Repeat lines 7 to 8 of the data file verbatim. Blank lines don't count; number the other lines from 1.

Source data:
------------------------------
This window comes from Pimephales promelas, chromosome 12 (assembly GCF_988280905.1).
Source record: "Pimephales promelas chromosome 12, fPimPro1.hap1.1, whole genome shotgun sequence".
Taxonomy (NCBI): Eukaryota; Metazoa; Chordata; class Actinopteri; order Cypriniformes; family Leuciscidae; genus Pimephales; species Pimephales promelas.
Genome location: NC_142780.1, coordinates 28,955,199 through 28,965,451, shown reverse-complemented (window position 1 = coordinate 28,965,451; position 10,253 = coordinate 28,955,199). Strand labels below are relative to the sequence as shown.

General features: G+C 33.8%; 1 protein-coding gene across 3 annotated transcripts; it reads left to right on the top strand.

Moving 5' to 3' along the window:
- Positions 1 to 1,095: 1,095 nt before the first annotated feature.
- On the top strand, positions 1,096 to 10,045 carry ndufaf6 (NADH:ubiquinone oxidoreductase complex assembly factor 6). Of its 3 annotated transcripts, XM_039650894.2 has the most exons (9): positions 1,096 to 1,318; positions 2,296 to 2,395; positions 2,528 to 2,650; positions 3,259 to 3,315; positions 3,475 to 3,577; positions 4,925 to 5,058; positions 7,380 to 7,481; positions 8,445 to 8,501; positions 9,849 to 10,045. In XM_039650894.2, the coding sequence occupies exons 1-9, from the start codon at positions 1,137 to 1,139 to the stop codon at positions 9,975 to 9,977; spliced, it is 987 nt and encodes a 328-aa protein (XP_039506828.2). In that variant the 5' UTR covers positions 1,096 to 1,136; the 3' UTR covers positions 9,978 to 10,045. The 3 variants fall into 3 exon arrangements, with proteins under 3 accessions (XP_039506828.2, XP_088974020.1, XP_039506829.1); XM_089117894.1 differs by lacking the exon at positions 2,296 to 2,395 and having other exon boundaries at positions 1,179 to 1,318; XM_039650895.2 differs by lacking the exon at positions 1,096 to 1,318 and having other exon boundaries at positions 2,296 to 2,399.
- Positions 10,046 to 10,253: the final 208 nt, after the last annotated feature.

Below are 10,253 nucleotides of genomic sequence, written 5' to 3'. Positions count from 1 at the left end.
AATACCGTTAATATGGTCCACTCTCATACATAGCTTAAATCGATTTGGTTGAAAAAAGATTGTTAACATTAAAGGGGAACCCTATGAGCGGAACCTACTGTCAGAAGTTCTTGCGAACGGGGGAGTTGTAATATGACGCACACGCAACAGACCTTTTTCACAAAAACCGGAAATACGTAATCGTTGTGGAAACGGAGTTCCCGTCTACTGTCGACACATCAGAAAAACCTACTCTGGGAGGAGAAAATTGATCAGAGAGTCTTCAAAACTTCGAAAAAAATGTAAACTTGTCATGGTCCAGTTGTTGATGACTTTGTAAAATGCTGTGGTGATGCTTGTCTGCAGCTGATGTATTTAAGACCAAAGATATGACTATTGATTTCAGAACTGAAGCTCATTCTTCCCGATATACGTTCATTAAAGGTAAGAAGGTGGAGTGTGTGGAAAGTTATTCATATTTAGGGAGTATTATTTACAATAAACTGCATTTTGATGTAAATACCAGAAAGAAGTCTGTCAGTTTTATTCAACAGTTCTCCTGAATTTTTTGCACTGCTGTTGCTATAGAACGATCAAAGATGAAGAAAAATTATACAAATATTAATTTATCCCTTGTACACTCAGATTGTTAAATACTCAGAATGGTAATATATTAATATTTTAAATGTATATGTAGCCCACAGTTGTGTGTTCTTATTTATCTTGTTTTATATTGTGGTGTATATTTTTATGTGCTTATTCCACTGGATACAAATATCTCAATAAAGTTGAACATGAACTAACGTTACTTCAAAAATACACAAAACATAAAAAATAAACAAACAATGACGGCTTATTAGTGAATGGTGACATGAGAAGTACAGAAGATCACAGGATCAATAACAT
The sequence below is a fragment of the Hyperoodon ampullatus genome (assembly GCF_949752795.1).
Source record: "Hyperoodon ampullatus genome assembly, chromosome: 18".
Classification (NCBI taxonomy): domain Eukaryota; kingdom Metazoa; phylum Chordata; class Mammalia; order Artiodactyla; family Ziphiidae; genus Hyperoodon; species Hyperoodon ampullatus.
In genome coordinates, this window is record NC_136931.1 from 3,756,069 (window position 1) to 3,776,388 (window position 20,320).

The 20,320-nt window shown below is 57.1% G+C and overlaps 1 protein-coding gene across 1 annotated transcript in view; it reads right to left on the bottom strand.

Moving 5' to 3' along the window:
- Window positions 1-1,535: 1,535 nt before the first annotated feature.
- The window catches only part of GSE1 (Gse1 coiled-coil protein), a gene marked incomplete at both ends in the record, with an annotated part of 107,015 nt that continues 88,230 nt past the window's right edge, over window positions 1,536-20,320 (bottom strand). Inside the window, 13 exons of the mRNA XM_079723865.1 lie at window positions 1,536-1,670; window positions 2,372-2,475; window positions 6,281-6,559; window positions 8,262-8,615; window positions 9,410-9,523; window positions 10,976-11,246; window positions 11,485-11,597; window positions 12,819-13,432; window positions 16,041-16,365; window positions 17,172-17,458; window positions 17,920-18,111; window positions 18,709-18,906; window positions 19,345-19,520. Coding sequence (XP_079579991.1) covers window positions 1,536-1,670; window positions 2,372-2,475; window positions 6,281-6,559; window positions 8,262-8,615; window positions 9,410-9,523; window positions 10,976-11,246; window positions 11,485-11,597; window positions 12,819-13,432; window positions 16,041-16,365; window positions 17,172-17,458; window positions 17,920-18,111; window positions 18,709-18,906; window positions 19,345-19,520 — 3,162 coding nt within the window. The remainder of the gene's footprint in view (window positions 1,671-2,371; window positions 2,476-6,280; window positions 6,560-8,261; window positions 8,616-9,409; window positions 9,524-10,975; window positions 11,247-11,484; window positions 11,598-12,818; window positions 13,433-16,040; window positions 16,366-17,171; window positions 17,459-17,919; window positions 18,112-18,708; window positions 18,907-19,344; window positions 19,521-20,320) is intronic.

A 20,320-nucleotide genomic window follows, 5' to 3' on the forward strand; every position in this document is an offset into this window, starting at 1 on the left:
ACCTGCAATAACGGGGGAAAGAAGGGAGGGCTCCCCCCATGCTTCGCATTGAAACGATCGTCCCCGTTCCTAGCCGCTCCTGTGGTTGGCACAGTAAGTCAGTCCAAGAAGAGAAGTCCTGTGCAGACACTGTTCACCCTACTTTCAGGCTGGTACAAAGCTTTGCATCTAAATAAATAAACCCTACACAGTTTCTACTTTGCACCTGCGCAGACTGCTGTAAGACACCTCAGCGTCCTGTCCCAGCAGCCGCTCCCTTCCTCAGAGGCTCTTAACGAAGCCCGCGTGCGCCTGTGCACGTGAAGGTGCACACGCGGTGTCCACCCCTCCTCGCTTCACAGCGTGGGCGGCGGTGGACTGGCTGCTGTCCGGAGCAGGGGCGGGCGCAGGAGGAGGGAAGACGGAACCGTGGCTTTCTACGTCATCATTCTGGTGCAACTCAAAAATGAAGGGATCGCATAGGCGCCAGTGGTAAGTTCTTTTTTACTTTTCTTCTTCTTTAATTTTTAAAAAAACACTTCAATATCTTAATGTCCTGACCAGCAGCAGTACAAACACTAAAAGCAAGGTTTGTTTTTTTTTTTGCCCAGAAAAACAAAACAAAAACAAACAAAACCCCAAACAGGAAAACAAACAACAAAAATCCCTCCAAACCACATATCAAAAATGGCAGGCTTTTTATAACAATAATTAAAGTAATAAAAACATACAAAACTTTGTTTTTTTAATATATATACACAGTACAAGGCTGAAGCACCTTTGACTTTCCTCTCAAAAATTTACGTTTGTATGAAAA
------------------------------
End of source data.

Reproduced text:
- Positions 1 to 1,095: 1,095 nt before the first annotated feature.
- On the top strand, positions 1,096 to 10,045 carry ndufaf6 (NADH:ubiquinone oxidoreductase complex assembly factor 6). Of its 3 annotated transcripts, XM_039650894.2 has the most exons (9): positions 1,096 to 1,318; positions 2,296 to 2,395; positions 2,528 to 2,650; positions 3,259 to 3,315; positions 3,475 to 3,577; positions 4,925 to 5,058; positions 7,380 to 7,481; positions 8,445 to 8,501; positions 9,849 to 10,045. In XM_039650894.2, the coding sequence occupies exons 1-9, from the start codon at positions 1,137 to 1,139 to the stop codon at positions 9,975 to 9,977; spliced, it is 987 nt and encodes a 328-aa protein (XP_039506828.2). In that variant the 5' UTR covers positions 1,096 to 1,136; the 3' UTR covers positions 9,978 to 10,045. The 3 variants fall into 3 exon arrangements, with proteins under 3 accessions (XP_039506828.2, XP_088974020.1, XP_039506829.1); XM_089117894.1 differs by lacking the exon at positions 2,296 to 2,395 and having other exon boundaries at positions 1,179 to 1,318; XM_039650895.2 differs by lacking the exon at positions 1,096 to 1,318 and having other exon boundaries at positions 2,296 to 2,399.